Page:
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DNA Controls Nanoparticles
Aug 2007
UPTON, N.Y., Aug. 23, 2007 -- DNA, the molecule that carries life’s blueprint, is being used to control the size of nanoparticles and the speed at which they form. Learning how to tailor their assembly could lead to the creation of nanoparticles for more efficient energy generation, data storage and drug delivery systems, among other uses.

Mathew Maye, a chemist in Brookhaven National Laboratory's new Center for Functional Nanomaterials, presented the findings yesterday at the 234th National Meeting of the American Chemical Society in Boston.
Mathew Maye, a chemist in Brookhaven National Laboratory's new Center for Functional Nanomaterials, and colleagues have demonstrated how to control the self-assembly of gold nanoparticles using various types of DNA.

"We can synthesize nanoparticles with very well-controlled optical, catalytic, and magnetic properties," Maye said. "They are usually free-flowing in solution, but for use in a functional device, they have to be organized in three dimensions, or on surfaces, in a well-controlled manner. That's where self-assembly comes into play. We want the particles to do the work themselves."

Using optical measurements, transmission electron microscopy, and x-ray scattering at Brookhaven’s National Synchrotron Light Source, Maye and his colleagues have shown how to control the self-assembly of gold nanoparticles with the help of various types of DNA.

Their technique takes advantage of DNA's natural tendency to pair up components called bases, known by the code letters A, T, G and C. The synthetic DNA used in the laboratory is capped onto individual gold nanoparticles and customized to recognize and bind to complementary DNA located on other particles. This process forms clusters, or aggregates, which contain multiple particles.

The research group previously used rigid, double-stranded DNA to speed up and slow down the speed of nanoparticle assembly. Most recently, they also perfected a method for regulating the size of the resulting particle clusters by incorporating multiple types of DNA strands.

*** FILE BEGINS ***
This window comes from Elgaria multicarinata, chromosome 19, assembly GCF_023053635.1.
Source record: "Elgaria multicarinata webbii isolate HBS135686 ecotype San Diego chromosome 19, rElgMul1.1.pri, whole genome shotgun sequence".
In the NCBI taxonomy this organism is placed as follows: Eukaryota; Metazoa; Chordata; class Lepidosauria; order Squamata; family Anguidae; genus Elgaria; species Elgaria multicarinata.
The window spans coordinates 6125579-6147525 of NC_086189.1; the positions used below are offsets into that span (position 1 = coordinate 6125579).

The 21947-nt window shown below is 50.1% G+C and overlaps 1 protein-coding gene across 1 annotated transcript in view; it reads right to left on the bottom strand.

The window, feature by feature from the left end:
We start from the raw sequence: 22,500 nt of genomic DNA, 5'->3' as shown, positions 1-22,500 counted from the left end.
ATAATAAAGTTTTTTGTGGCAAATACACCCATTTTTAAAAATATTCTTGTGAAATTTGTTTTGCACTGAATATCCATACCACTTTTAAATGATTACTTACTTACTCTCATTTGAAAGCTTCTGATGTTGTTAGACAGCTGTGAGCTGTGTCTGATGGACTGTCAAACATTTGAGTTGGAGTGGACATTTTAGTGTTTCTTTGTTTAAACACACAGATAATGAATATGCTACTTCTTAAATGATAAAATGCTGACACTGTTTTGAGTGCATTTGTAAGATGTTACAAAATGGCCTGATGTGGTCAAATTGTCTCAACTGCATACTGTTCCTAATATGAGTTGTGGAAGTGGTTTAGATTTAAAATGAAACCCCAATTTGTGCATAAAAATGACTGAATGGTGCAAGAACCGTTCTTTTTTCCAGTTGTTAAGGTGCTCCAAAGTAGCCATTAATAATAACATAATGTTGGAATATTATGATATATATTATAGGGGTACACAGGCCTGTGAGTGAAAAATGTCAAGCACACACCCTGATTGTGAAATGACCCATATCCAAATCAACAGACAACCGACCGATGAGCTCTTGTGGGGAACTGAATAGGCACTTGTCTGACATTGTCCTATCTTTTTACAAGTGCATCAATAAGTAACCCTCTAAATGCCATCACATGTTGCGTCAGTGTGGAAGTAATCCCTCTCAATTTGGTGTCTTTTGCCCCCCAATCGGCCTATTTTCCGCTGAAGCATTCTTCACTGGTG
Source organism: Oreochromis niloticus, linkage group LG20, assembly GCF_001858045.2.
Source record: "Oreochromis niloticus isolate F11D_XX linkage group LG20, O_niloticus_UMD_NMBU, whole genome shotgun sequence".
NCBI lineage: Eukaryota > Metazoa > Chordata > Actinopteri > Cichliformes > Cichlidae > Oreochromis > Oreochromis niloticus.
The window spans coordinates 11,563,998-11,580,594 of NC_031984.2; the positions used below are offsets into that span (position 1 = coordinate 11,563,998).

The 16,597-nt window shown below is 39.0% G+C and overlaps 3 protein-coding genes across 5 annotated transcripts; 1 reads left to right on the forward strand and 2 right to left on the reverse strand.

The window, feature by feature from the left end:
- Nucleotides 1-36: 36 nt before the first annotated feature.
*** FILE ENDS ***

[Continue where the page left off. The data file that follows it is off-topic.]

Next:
"Self-assembly is really a frontier of nanoscience," Maye said. "Learning how to take a solution of nanomaterials and end up with a functional device is going to be a great achievement."

This research was funded by the Office of Basic Energy Sciences within the US Department of Energy's Office of Science.

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A small object that behaves as a whole unit or entity in terms of it's transport and it's properties, as opposed to an individual molecule which on it's own is not considered a nanoparticle.. Nanoparticles range between 100 and 2500 nanometers in diameter.
Pertaining to optics and the phenomena of light.
The technology of generating and harnessing light and other forms of radiant energy whose quantum unit is the photon. The science includes light emission, transmission, deflection, amplification and detection by optical components and instruments, lasers and other light sources, fiber optics, electro-optical instrumentation, related hardware and electronics, and sophisticated systems. The range of applications of photonics extends from energy generation to detection to communications and...
American Chemical SocietyBiophotonicsBrookhavenBrookhaven National LabDNAdrug deliverygold nanoparticlesMicroscopynanonanoclusternanoparticleNews & Featuresopticalphotonicsself-assemblysynthetic DNAtransmission electron microscopyx-ray scattering

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